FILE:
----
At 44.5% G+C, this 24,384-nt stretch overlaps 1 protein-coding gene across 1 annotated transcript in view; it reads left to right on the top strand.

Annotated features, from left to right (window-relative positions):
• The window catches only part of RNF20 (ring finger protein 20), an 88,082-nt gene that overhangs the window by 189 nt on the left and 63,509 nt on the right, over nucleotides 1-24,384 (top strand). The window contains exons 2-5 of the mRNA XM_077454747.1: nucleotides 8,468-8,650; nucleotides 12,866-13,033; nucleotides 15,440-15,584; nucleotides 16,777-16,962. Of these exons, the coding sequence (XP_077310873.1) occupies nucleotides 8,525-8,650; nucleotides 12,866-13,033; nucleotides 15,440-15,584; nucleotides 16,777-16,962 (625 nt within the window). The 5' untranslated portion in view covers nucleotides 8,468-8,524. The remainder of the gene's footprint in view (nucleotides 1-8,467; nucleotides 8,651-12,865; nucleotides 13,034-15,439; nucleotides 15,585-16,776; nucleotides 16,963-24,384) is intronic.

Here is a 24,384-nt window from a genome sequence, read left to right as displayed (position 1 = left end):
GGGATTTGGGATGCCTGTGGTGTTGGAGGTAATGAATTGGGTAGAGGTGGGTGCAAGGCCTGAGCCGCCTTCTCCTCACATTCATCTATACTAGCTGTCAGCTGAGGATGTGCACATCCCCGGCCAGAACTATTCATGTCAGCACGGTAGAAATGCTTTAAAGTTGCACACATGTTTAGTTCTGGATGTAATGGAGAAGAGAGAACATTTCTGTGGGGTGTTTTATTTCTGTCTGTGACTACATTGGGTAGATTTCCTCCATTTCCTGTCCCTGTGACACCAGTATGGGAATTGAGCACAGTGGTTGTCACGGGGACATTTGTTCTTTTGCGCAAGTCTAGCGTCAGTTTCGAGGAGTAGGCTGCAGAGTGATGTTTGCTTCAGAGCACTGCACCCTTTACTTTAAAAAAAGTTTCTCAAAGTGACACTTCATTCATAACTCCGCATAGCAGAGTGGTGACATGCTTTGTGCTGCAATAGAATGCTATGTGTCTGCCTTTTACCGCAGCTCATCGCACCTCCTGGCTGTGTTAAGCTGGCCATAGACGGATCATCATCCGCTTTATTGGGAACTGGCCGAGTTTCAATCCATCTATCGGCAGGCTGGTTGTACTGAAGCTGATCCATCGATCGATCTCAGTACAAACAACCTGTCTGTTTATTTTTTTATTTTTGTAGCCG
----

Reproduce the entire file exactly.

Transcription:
At 44.5% G+C, this 24,384-nt stretch overlaps 1 protein-coding gene across 1 annotated transcript in view; it reads left to right on the top strand.

Annotated features, from left to right (window-relative positions):
• The window catches only part of RNF20 (ring finger protein 20), an 88,082-nt gene that overhangs the window by 189 nt on the left and 63,509 nt on the right, over nucleotides 1-24,384 (top strand). The window contains exons 2-5 of the mRNA XM_077454747.1: nucleotides 8,468-8,650; nucleotides 12,866-13,033; nucleotides 15,440-15,584; nucleotides 16,777-16,962. Of these exons, the coding sequence (XP_077310873.1) occupies nucleotides 8,525-8,650; nucleotides 12,866-13,033; nucleotides 15,440-15,584; nucleotides 16,777-16,962 (625 nt within the window). The 5' untranslated portion in view covers nucleotides 8,468-8,524. The remainder of the gene's footprint in view (nucleotides 1-8,467; nucleotides 8,651-12,865; nucleotides 13,034-15,439; nucleotides 15,585-16,776; nucleotides 16,963-24,384) is intronic.

Here is a 24,384-nt window from a genome sequence, read left to right as displayed (position 1 = left end):
GGGATTTGGGATGCCTGTGGTGTTGGAGGTAATGAATTGGGTAGAGGTGGGTGCAAGGCCTGAGCCGCCTTCTCCTCACATTCATCTATACTAGCTGTCAGCTGAGGATGTGCACATCCCCGGCCAGAACTATTCATGTCAGCACGGTAGAAATGCTTTAAAGTTGCACACATGTTTAGTTCTGGATGTAATGGAGAAGAGAGAACATTTCTGTGGGGTGTTTTATTTCTGTCTGTGACTACATTGGGTAGATTTCCTCCATTTCCTGTCCCTGTGACACCAGTATGGGAATTGAGCACAGTGGTTGTCACGGGGACATTTGTTCTTTTGCGCAAGTCTAGCGTCAGTTTCGAGGAGTAGGCTGCAGAGTGATGTTTGCTTCAGAGCACTGCACCCTTTACTTTAAAAAAAGTTTCTCAAAGTGACACTTCATTCATAACTCCGCATAGCAGAGTGGTGACATGCTTTGTGCTGCAATAGAATGCTATGTGTCTGCCTTTTACCGCAGCTCATCGCACCTCCTGGCTGTGTTAAGCTGGCCATAGACGGATCATCATCCGCTTTATTGGGAACTGGCCGAGTTTCAATCCATCTATCGGCAGGCTGGTTGTACTGAAGCTGATCCATCGATCGATCTCAGTACAAACAACCTGTCTGTTTATTTTTTTATTTTTGTAGCCG